Trump

Overview of Trump's Russia Denial 2/20/18

NYT Article: Opinion - Leonhardt "Who Still Thinks Russia Didn't Meddle in the Election?"      

> From the article: 

1. Russia attacked the United States in 2016 by disrupting the presidential election.

2. The origin of the attack is a matter of consensus among American intelligence agencies.

3. The current president of the United States refuses to acknowledge the attack, refuses to respond to it and refuses to help protect the country against a likely follow-up attack.

4. In the wake of the mass murder of 17 Americans in Florida, the president falsely claimed that the F.B.I. failed to prevent the massacre because it was too occupied with the Russia investigation. In doing so, he repeated his frequent lie that the Russian operation did not exist.

There is no longer any doubt that President Trump is failing to preserve, protect and defend the Constitution of the United States, as he solemnly swore to do.

 “At every turn, Trump has failed to do what a patriotic president would do — failed to put the national interest first,” writes David Frum in The Atlantic.

Unrealistic White House budget 5/27/17

Article: "Zero sums"      

Mick Mulvaney, the White House budget director, has delivered a budget proposal to Congress. Entitled “A New Foundation for American Greatness”, it leaves Social Security, Medicare and military spending alone, but slashes everything else (the non-defense discretionary spending) by 40%. Medicaid would be cut by half, food stamps by 25%. Combining these cuts with a robust 3% annual growth prediction would eliminate any budget deficits in ten years.

> Problem: the extra $2 trillion in tax revenues generated over a decade by the unlikely 3% growth estimate has already been earmarked by a massive tax cut. Another problem: Mulvaney’s budget counts on increased revenues from the inheritance tax in one section while promising to abolish it in another. 

Election Meddling Investigation 4/1/17

Article: "Trump and Russia: the never-ending story   

A look at the investigations into possible collusion between the Trump campaign and the Russian government. As James Comey, director of the FBI, told Mr Nunes committee on March 20th, it is that individuals in Mr Trump’s campaign may have coordinated with the Russians in what, according to America’s intelligence agencies, was a bid to help him win the presidency. That would be a scandal whatever impact the Russian antics had.

A checklist of all the suspicious activities we know about so far:

> Michael Flynn misled Mike Pence, the vice-president, about his chats during the presidential transition with Sergei Kislyak, the Russian ambassador. Flynn said they didn’t discuss sanctions, but they did; since he was forced to resign as national security adviser, more details have emerged about his paid speechmaking for Russian companies (and lobbying for Turkish interests).

> Paul Manafort stopped being Mr Trump’s campaign manager amid consternation over his ties to Viktor Yanukovych, the disgraced ex-president of Ukraine who has been given refuge in Russia. According to the Associated Press, Mr Manafort was once retained by Oleg Deripaska, a tycoon close to the Kremlin, allegedly undertaking “to benefit the Putin government”.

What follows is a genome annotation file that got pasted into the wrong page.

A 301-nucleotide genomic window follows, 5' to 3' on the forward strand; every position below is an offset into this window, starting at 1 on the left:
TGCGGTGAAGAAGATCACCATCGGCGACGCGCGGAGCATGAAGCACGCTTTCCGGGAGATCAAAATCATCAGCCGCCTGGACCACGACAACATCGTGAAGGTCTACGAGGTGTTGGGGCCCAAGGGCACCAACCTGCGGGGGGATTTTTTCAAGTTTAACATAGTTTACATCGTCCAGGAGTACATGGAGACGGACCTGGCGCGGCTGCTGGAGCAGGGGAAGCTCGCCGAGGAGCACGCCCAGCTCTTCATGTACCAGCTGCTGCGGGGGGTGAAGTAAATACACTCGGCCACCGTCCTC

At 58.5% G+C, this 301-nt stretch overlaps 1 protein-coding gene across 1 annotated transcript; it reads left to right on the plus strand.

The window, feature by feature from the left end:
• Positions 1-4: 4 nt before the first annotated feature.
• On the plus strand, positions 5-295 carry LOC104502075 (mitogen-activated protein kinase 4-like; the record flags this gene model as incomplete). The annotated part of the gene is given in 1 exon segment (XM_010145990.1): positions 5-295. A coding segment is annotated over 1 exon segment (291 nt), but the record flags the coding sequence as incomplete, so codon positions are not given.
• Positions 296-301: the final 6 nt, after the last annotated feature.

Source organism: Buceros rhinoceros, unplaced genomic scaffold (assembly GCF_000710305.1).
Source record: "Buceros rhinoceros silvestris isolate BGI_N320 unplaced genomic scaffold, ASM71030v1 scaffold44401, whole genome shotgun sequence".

> Roger Stone, a longtime associate of Mr Trump, seemed to have advance notice of Democratic emails published last year by WikiLeaks, the portal through which, according to Mr Comey and others, Russian hackers released their loot. Mr Stone has admitted being in indirect contact with Julian Assange, WikiLeaks’ founder, and exchanging messages with “Guccifer 2.0”, an online persona considered a front for Russian spooks.

> Carter Page, once named as an adviser by Mr Trump, made an interestingly timed trip to Moscow last July. And has been under investigation by the FBI since 2013 for his Russian connections.

> Jeff Sessions, the attorney-general, recused himself from all Russia-related inquiries after failing to disclose his own meetings with Mr Kislyak at his confirmation hearing.

> During the transition Jared Kushner met both Mr Kislyak and (it has emerged) Sergei Gorkov, the head of a Russian state bank placed under sanctions by Barack Obama’s administration.

 

Checks and balances on Trump 4/1/17

Article: ""Constrained"   

 > How can America’s checks and balances restrain the excesses of Trump? The Presidency has gained much power over the last fifty years (the “Imperial Presidency”). As Congress has descended into partisanship and dysfunction, the President (with a staff of hundreds of assistants and lawyers) has governed through executive orders. Still, restraints remain on Presidential power, including:

> The States: example: NY AG Eric Schneiderman (who also prosecuted Trump for his University) put together state-level legal defenses against Trump plans for increased deportations and reductions in climate change efforts. California is doing similar things, especially in regards to immigration.

> The Courts: Judge Robart blocked the Trump Muslim travel ban - and earned the “so-called judge” label from Trump.

> The Congress: Trump (and Speaker Ryan) were unable to get a ACA repeal bill through the House. There was opposition from radical Republicans like the House “Freedom Caucus”.

> The Media: both the NYT and the Washington Post released stories linking Flynn and Sessions to Russian contacts that were undisclosed. This led Flynn to resign and Sessions to recuse himself from the Russian investigation.   

> NGO’s: the ACLU has had some of its best fundraising after Trump’s election.